VIDEO GAY-MER | What are some great gay couples in video games?

They are few and far between, but I've managed to narrow down a few of my favorites.

In the world of queer gaming, we have to latch onto the canon queer couples that we're given.

We don't see a lot of them, and when we do, we love them with all of our hearts. Admittedly, half of the time one of them dies or they're barely there, but even then they matter a little bit. They matter much more than the queerbait-y, kind-of-sort-of-barely couples that we're given (cough-cough Life is Strange cough-cough).

It's hard to pick some, because you have the think about exactly what counts as "canon." Like, Life is Strange is not canon - it's hinted at and never followed through. Sorry, but that ending where you pick Chloe doesn't count. So, in the end, these are the main criteria for this small list:

1. They have to be a romance between two out characters.

2. Neither can die - because killing queer characters for pain is annoying. Queer people die/have died enough in real life.

3. If they are optional - then they have to be a romance-able option that affects your character.

4. If they are side characters, then they need to be a major driving force in the game.

And with that, here are a few of my favorite couples.

Gregg and Angus (Night in the Woods)

A couple of months back, I wrote about Night in the Woods and its important contribution to the queer gaming world. This little adventure/exploration game had some astounding representations of bisexuality and mental illness. But the heart of the game lies in the relationship between characters Angus and Gregg.

When I played through the game a second time, it floored me how layered these guys' relationship was. Mostly, you see this through Gregg. You hear him constantly talking about how he doesn't deserve Angus, because Angus is a really good guy. This is a typical trope in a lot of relationships in media, but it's not something you see in a lot of queer relationships.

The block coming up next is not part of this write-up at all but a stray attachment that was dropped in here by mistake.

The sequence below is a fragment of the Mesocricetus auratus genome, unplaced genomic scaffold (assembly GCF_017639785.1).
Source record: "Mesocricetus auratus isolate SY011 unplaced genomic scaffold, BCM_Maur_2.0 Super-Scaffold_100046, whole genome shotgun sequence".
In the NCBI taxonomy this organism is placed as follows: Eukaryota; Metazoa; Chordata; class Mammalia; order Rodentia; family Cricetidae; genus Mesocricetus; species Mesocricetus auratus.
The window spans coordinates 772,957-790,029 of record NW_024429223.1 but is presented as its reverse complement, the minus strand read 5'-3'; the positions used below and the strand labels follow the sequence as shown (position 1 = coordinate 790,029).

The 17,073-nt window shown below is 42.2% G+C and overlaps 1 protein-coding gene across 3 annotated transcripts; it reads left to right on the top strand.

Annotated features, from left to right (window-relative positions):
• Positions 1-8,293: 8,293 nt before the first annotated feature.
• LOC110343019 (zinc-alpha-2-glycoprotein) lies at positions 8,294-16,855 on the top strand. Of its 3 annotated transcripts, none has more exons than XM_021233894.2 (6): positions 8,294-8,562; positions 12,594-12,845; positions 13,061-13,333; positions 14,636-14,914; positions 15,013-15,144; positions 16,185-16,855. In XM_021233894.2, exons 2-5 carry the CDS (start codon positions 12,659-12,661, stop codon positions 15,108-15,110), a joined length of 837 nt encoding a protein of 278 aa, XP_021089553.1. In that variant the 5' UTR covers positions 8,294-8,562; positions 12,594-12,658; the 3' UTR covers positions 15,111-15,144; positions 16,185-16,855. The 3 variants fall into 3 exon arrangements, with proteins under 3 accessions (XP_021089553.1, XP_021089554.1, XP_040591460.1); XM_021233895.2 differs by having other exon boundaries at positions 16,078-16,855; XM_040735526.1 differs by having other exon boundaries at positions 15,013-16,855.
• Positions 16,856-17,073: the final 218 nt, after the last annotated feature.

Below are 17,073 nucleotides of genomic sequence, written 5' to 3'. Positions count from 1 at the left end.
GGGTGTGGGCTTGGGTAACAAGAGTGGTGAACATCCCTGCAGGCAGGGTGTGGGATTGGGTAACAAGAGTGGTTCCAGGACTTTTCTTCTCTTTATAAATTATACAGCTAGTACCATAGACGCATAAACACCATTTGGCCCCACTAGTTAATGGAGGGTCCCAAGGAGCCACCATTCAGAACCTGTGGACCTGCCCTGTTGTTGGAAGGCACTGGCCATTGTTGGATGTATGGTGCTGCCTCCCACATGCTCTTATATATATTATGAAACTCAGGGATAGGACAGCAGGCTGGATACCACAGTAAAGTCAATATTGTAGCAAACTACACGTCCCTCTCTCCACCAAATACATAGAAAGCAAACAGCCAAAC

Most of the time, it constantly revolves around the struggle with sexuality and coming to terms with that while being in a relationship. Both Angus and Gregg are very real gay characters in the sense that they don't have to deal with that. Sure, they both probably dealt with that separately - but by the time Night in the Woods starts, they're in a committed relationship. The only issue is Gregg's idea that he isn't good enough for his boyfriend, because he thinks he's trash.

And while that is sad, it's really great to see queer characters getting treated like real people with real problems.

Samantha and Lonnie (Gone Home)

Now, on the other end of the spectrum, we have Samantha and Lonnie from the queer classic, Gone Home! This couple has the odd distinction of never appearing on screen. We hear Samantha's voice, but we never interact with either her or Lonnie. Instead, we take the role of Katie, Samantha's sister, as she pieces together what happened in her home while she was away.

During your time, you figure out that Samantha had a hard time adjusting to life in her new high school. But, she finds solace in a girl named Yolanda, or Lonnie, and eventually they become romantically intertwined. However, when Katie and Sam's parents find out - Sam is forbidden to see Lonnie. And Lonnie finds out that she's about to ship out to join the army.

However, all is not lost, they do end up together. While it's tragic that Samantha had to suffer - what makes her and Lonnie's relationship so important is the power it gave Samantha. Not only did she get the courage to leave her home, but she found acceptance and love in someone. There was no suicide, there was no death or physical pain of any sort. And Samantha didn't let the tragedy of her parents' horrible parenting define her.

And while we never find out what Katie thinks of everything - I like to believe that she loves Sam and Lonnie just as much as I do.

The Sole Survivor and Preston

I know, I have a lot of negative opinions about Fallout 4 - but even I can't deny that they did right by us queer folk by including some amazing same-sex romancing options. My favorite of which has to be the goody two-shoes of the Commonwealth, Preston Garvey. I don't know what it is about this guy. Is it because he fights for the people of the Commonwealth with such tenacity? Or is it because he looks to you as a friend and a beacon of hope, not just for the people, but for himself?

What makes this relationship, and literally every queer relationship option in this game, is how important each character is to the game and unapologetically in love with you they are allowed to fall. Each character plays an important part in the story, or they have a specific side quest that has a pretty interesting story attached. Preston, for example, brings back an entire militia to defend the Commonwealth.